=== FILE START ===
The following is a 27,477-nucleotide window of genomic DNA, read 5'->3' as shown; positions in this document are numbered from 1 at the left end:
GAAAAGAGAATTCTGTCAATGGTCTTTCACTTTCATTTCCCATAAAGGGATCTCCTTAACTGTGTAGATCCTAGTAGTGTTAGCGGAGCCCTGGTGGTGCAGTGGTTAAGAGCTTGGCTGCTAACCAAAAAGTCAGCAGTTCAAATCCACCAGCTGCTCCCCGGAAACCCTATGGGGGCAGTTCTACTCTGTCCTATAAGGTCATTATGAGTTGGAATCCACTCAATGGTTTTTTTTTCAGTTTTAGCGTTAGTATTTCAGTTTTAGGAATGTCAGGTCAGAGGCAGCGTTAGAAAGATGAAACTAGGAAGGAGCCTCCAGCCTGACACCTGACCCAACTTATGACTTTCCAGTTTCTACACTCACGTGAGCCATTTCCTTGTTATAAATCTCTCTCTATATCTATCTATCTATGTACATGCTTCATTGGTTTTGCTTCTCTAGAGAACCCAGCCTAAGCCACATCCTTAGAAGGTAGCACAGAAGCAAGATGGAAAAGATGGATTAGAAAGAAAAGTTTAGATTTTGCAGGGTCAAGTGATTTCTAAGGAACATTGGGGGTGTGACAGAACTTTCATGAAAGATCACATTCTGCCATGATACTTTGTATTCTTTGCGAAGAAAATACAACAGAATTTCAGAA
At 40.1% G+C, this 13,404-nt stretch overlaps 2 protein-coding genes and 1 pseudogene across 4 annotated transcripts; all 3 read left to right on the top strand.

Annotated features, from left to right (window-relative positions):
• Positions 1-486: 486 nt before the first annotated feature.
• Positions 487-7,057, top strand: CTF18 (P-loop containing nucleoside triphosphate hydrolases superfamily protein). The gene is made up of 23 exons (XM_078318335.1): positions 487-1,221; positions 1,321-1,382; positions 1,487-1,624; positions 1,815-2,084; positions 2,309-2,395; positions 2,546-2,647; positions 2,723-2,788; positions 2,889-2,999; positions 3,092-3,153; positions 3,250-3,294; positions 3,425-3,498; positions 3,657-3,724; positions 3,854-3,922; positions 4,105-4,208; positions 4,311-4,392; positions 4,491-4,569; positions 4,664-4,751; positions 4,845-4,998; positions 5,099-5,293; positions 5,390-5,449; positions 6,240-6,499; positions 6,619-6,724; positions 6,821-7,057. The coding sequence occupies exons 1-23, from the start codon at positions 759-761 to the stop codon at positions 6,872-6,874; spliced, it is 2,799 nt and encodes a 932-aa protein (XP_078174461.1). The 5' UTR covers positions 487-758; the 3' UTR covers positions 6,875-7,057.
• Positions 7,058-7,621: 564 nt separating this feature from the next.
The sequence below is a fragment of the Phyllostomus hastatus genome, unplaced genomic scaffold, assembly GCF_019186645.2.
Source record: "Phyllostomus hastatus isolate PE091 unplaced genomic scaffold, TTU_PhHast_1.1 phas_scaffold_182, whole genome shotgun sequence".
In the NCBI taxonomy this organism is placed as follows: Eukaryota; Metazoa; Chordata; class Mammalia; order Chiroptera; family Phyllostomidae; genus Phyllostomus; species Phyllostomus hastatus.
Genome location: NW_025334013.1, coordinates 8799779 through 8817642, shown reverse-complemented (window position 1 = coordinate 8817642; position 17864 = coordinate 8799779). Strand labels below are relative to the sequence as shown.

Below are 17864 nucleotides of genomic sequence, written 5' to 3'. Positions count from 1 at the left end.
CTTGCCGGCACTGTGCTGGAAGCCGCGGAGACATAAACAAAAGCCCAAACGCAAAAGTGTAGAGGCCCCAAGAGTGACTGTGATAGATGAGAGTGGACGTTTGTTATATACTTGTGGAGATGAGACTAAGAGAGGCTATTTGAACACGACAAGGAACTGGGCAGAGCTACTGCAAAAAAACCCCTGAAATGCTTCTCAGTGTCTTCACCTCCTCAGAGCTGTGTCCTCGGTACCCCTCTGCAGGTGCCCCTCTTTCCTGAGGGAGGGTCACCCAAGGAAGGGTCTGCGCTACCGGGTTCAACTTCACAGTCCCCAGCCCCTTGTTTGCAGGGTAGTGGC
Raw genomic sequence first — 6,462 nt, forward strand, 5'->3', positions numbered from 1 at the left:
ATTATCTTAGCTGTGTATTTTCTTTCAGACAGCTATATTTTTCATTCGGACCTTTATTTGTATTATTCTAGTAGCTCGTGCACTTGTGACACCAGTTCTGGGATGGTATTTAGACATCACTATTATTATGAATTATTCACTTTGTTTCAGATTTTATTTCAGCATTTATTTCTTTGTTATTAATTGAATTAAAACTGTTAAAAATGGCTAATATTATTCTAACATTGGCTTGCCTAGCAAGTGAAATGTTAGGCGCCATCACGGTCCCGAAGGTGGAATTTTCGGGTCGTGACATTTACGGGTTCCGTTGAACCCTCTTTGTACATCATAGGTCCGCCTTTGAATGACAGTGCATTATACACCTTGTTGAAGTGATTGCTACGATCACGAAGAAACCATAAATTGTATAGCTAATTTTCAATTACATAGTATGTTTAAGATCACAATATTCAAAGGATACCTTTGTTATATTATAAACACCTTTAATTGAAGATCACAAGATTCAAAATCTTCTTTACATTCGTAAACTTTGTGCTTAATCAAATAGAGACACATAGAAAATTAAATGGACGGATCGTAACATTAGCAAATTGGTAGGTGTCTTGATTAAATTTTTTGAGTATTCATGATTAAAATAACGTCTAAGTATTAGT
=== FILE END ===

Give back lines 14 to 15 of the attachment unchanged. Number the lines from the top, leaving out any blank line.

Raw genomic sequence first — 6,462 nt, forward strand, 5'->3', positions numbered from 1 at the left:
ATTATCTTAGCTGTGTATTTTCTTTCAGACAGCTATATTTTTCATTCGGACCTTTATTTGTATTATTCTAGTAGCTCGTGCACTTGTGACACCAGTTCTGGGATGGTATTTAGACATCACTATTATTATGAATTATTCACTTTGTTTCAGATTTTATTTCAGCATTTATTTCTTTGTTATTAATTGAATTAAAACTGTTAAAAATGGCTAATATTATTCTAACATTGGCTTGCCTAGCAAGTGAAATGTTAGGCGCCATCACGGTCCCGAAGGTGGAATTTTCGGGTCGTGACATTTACGGGTTCCGTTGAACCCTCTTTGTACATCATAGGTCCGCCTTTGAATGACAGTGCATTATACACCTTGTTGAAGTGATTGCTACGATCACGAAGAAACCATAAATTGTATAGCTAATTTTCAATTACATAGTATGTTTAAGATCACAATATTCAAAGGATACCTTTGTTATATTATAAACACCTTTAATTGAAGATCACAAGATTCAAAATCTTCTTTACATTCGTAAACTTTGTGCTTAATCAAATAGAGACACATAGAAAATTAAATGGACGGATCGTAACATTAGCAAATTGGTAGGTGTCTTGATTAAATTTTTTGAGTATTCATGATTAAAATAACGTCTAAGTATTAGT